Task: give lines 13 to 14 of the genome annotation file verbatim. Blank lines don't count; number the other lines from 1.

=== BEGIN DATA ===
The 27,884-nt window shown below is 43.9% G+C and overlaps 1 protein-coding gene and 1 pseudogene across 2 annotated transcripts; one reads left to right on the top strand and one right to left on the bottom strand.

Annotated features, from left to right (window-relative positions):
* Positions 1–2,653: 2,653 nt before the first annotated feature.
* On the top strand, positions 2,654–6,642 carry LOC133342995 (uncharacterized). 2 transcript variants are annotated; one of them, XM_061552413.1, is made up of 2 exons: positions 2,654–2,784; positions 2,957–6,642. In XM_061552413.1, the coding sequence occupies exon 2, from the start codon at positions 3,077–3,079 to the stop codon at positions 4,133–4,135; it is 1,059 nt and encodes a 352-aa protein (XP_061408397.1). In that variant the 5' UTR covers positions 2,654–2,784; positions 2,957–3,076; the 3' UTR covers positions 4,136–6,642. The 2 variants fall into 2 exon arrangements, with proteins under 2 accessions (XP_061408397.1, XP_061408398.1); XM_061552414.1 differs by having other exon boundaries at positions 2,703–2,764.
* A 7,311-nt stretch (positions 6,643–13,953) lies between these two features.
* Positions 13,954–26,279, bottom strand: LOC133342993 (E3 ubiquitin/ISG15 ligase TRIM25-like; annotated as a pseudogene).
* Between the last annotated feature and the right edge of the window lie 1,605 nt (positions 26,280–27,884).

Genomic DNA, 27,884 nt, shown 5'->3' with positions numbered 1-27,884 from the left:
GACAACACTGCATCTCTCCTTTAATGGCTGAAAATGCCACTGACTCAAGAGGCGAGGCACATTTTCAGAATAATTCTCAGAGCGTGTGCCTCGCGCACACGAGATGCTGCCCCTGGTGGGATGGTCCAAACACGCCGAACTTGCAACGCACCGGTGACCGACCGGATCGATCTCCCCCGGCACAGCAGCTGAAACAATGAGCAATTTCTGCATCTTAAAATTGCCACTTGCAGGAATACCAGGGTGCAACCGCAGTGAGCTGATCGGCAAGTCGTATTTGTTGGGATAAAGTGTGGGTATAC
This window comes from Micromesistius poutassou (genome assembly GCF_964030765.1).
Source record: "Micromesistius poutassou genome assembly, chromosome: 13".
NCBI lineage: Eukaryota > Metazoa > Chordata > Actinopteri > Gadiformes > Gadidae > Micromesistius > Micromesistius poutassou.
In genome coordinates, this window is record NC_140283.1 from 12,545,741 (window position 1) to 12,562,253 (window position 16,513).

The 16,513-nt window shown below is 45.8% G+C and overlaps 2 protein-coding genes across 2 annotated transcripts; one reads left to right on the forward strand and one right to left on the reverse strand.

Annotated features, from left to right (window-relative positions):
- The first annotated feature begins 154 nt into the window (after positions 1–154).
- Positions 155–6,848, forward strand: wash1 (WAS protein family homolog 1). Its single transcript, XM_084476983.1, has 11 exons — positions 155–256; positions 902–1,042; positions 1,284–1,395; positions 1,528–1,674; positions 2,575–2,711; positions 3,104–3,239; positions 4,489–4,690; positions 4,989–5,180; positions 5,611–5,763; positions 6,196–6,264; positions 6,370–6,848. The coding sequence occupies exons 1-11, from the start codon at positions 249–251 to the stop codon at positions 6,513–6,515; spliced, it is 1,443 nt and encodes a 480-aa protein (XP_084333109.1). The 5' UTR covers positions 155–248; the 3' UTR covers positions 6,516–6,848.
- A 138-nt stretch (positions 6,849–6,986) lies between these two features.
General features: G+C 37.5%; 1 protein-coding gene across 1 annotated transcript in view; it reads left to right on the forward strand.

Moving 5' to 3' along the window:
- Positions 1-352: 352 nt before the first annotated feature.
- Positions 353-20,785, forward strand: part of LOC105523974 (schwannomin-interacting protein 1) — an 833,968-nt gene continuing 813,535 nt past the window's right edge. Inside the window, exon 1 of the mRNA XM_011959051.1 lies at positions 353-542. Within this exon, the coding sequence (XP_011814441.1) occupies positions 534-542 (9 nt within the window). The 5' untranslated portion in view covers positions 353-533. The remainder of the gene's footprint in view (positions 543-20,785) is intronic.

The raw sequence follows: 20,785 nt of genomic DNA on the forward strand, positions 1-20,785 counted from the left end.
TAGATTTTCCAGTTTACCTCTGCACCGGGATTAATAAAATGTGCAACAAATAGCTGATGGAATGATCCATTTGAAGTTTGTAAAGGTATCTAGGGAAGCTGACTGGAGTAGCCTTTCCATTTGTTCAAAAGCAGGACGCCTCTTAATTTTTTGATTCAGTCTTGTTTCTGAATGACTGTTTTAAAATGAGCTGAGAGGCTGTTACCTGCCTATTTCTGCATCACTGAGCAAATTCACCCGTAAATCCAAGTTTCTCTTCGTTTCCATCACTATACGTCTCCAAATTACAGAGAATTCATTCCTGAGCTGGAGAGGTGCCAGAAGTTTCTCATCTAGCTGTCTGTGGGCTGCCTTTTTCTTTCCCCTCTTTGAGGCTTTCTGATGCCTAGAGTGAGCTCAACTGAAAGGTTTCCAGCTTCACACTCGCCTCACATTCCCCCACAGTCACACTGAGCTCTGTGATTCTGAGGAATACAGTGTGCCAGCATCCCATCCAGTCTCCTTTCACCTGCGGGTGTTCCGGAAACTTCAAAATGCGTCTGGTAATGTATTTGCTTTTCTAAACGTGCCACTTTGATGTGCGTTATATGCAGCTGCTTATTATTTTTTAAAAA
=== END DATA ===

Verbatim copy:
In genome coordinates, this window is record NC_140283.1 from 12,545,741 (window position 1) to 12,562,253 (window position 16,513).

The 16,513-nt window shown below is 45.8% G+C and overlaps 2 protein-coding genes across 2 annotated transcripts; one reads left to right on the forward strand and one right to left on the reverse strand.